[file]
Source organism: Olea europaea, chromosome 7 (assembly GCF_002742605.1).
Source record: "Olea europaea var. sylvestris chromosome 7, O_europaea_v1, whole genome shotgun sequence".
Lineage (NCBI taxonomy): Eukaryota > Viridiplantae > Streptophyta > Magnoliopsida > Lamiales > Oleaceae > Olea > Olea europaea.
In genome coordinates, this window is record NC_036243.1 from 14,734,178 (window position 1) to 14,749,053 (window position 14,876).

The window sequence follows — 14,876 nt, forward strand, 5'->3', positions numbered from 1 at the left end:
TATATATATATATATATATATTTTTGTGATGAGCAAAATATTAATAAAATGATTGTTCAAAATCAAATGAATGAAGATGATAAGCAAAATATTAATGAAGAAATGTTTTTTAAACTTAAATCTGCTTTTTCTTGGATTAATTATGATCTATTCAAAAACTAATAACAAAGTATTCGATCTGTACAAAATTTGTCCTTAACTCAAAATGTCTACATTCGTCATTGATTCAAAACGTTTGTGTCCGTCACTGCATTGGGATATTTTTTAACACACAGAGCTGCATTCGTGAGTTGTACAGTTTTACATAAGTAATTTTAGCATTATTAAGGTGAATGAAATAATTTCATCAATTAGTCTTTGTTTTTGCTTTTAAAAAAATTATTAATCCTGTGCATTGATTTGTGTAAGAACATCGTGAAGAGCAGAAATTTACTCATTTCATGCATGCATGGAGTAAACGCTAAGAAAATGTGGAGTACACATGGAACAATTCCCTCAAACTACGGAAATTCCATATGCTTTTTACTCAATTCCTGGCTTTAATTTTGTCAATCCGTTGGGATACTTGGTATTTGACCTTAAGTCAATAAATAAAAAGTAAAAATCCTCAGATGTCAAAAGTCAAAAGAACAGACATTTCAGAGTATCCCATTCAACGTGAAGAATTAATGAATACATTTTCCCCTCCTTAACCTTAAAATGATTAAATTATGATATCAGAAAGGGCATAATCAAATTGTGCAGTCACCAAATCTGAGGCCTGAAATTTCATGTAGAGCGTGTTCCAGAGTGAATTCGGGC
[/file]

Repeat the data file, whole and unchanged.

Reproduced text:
Source organism: Olea europaea, chromosome 7 (assembly GCF_002742605.1).
Source record: "Olea europaea var. sylvestris chromosome 7, O_europaea_v1, whole genome shotgun sequence".
Lineage (NCBI taxonomy): Eukaryota > Viridiplantae > Streptophyta > Magnoliopsida > Lamiales > Oleaceae > Olea > Olea europaea.
In genome coordinates, this window is record NC_036243.1 from 14,734,178 (window position 1) to 14,749,053 (window position 14,876).

The window sequence follows — 14,876 nt, forward strand, 5'->3', positions numbered from 1 at the left end:
TATATATATATATATATATATTTTTGTGATGAGCAAAATATTAATAAAATGATTGTTCAAAATCAAATGAATGAAGATGATAAGCAAAATATTAATGAAGAAATGTTTTTTAAACTTAAATCTGCTTTTTCTTGGATTAATTATGATCTATTCAAAAACTAATAACAAAGTATTCGATCTGTACAAAATTTGTCCTTAACTCAAAATGTCTACATTCGTCATTGATTCAAAACGTTTGTGTCCGTCACTGCATTGGGATATTTTTTAACACACAGAGCTGCATTCGTGAGTTGTACAGTTTTACATAAGTAATTTTAGCATTATTAAGGTGAATGAAATAATTTCATCAATTAGTCTTTGTTTTTGCTTTTAAAAAAATTATTAATCCTGTGCATTGATTTGTGTAAGAACATCGTGAAGAGCAGAAATTTACTCATTTCATGCATGCATGGAGTAAACGCTAAGAAAATGTGGAGTACACATGGAACAATTCCCTCAAACTACGGAAATTCCATATGCTTTTTACTCAATTCCTGGCTTTAATTTTGTCAATCCGTTGGGATACTTGGTATTTGACCTTAAGTCAATAAATAAAAAGTAAAAATCCTCAGATGTCAAAAGTCAAAAGAACAGACATTTCAGAGTATCCCATTCAACGTGAAGAATTAATGAATACATTTTCCCCTCCTTAACCTTAAAATGATTAAATTATGATATCAGAAAGGGCATAATCAAATTGTGCAGTCACCAAATCTGAGGCCTGAAATTTCATGTAGAGCGTGTTCCAGAGTGAATTCGGGC